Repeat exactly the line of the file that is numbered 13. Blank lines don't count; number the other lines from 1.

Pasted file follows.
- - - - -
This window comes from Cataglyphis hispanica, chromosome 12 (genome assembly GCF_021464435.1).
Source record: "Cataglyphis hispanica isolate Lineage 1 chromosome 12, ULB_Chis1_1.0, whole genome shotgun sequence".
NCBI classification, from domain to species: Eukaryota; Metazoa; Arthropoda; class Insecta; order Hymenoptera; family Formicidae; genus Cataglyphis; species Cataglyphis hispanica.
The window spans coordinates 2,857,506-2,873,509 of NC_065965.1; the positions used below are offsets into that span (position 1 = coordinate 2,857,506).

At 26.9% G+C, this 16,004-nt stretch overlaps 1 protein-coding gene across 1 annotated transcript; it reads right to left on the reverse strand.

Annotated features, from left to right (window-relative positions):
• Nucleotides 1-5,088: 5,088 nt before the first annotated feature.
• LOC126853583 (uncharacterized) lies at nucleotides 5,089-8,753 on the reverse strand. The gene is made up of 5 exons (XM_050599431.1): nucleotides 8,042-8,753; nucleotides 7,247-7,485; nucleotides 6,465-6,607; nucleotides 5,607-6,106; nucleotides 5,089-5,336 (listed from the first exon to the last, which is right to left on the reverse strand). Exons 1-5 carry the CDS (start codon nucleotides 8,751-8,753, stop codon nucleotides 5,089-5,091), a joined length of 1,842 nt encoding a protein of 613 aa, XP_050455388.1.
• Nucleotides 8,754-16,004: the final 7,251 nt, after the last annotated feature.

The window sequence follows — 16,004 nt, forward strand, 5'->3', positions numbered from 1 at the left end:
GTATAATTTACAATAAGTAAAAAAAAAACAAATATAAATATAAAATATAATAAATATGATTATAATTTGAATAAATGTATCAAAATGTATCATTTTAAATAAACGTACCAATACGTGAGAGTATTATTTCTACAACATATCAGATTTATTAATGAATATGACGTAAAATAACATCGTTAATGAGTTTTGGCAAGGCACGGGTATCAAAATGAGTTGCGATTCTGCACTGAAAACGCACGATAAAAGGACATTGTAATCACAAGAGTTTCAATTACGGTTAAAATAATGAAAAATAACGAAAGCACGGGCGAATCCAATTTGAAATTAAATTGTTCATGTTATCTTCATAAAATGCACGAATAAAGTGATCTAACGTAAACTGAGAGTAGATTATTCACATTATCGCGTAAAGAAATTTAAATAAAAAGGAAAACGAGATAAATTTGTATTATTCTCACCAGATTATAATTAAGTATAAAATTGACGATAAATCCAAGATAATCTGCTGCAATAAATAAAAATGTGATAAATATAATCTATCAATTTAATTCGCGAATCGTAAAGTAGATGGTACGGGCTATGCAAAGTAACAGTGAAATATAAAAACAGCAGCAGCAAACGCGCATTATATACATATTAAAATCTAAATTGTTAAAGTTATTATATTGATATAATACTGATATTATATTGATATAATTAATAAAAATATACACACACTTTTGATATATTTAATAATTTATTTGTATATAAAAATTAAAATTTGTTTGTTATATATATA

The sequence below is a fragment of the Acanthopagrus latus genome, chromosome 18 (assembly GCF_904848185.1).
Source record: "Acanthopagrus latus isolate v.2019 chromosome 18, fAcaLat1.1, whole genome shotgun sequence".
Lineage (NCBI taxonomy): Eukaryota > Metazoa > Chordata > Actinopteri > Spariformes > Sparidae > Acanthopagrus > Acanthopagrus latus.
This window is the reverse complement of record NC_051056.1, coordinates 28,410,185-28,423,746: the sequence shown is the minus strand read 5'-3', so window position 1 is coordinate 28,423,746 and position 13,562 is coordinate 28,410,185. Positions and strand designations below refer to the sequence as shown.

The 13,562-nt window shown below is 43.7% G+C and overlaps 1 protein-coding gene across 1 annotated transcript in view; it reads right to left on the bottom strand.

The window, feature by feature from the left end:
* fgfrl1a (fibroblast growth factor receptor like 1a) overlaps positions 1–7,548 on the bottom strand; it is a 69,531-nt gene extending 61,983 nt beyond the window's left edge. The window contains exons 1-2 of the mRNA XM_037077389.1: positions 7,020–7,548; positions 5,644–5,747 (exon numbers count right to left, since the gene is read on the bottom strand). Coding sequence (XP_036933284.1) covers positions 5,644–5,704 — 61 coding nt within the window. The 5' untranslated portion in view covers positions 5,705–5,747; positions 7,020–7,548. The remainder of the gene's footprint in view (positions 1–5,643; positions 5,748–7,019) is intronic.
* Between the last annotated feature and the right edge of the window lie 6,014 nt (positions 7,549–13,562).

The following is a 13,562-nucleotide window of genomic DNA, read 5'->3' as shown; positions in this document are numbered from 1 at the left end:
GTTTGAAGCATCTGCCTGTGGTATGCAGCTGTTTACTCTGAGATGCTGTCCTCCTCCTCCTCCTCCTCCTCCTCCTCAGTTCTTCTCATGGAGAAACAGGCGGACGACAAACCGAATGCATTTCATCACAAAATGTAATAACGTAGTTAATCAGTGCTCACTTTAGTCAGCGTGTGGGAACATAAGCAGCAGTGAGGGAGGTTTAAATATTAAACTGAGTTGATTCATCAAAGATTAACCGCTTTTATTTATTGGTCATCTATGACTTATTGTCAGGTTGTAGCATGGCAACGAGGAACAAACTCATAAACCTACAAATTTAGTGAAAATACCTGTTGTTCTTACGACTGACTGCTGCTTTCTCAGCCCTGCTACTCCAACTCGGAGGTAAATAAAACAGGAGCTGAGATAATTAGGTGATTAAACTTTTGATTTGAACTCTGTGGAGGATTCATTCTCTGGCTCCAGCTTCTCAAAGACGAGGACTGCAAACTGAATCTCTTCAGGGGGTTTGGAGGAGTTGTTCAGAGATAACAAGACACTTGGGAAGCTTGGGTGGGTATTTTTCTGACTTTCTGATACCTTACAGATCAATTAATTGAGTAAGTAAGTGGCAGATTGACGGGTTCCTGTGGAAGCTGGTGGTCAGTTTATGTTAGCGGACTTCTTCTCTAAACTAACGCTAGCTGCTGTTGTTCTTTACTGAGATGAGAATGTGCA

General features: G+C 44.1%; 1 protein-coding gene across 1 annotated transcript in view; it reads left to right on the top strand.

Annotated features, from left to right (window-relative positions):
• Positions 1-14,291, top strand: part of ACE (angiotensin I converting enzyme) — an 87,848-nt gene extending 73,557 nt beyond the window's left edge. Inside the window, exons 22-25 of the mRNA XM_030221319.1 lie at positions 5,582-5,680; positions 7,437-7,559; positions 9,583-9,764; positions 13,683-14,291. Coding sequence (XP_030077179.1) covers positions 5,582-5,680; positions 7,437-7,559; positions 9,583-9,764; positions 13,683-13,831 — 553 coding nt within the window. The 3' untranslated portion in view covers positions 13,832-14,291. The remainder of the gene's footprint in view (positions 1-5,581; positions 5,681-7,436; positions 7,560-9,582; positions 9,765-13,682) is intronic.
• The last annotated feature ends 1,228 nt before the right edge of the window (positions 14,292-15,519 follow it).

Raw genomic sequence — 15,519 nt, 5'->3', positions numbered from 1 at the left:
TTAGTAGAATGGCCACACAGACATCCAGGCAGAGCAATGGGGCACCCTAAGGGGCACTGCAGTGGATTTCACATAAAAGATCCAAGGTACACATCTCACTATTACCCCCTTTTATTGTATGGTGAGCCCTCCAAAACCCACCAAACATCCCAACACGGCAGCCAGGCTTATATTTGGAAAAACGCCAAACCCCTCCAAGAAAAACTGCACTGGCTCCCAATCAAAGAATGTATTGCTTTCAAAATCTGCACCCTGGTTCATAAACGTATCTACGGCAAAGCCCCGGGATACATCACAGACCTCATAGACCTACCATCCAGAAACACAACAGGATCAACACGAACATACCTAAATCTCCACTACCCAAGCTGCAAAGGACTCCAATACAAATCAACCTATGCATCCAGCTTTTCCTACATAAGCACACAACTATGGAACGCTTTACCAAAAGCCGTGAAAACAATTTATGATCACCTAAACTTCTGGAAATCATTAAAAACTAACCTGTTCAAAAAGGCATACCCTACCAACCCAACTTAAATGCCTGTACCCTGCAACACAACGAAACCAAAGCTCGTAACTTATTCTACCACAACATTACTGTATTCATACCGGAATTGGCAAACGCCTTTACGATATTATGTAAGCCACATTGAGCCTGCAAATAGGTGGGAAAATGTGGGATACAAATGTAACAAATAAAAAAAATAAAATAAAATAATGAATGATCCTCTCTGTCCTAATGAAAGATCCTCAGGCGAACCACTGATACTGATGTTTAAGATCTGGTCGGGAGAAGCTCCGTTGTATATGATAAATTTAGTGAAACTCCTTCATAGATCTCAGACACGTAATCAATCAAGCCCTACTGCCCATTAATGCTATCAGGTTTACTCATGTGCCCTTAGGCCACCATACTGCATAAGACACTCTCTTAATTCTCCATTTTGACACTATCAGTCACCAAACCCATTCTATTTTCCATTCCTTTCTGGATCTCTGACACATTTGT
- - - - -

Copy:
Source record: "Acanthopagrus latus isolate v.2019 chromosome 18, fAcaLat1.1, whole genome shotgun sequence".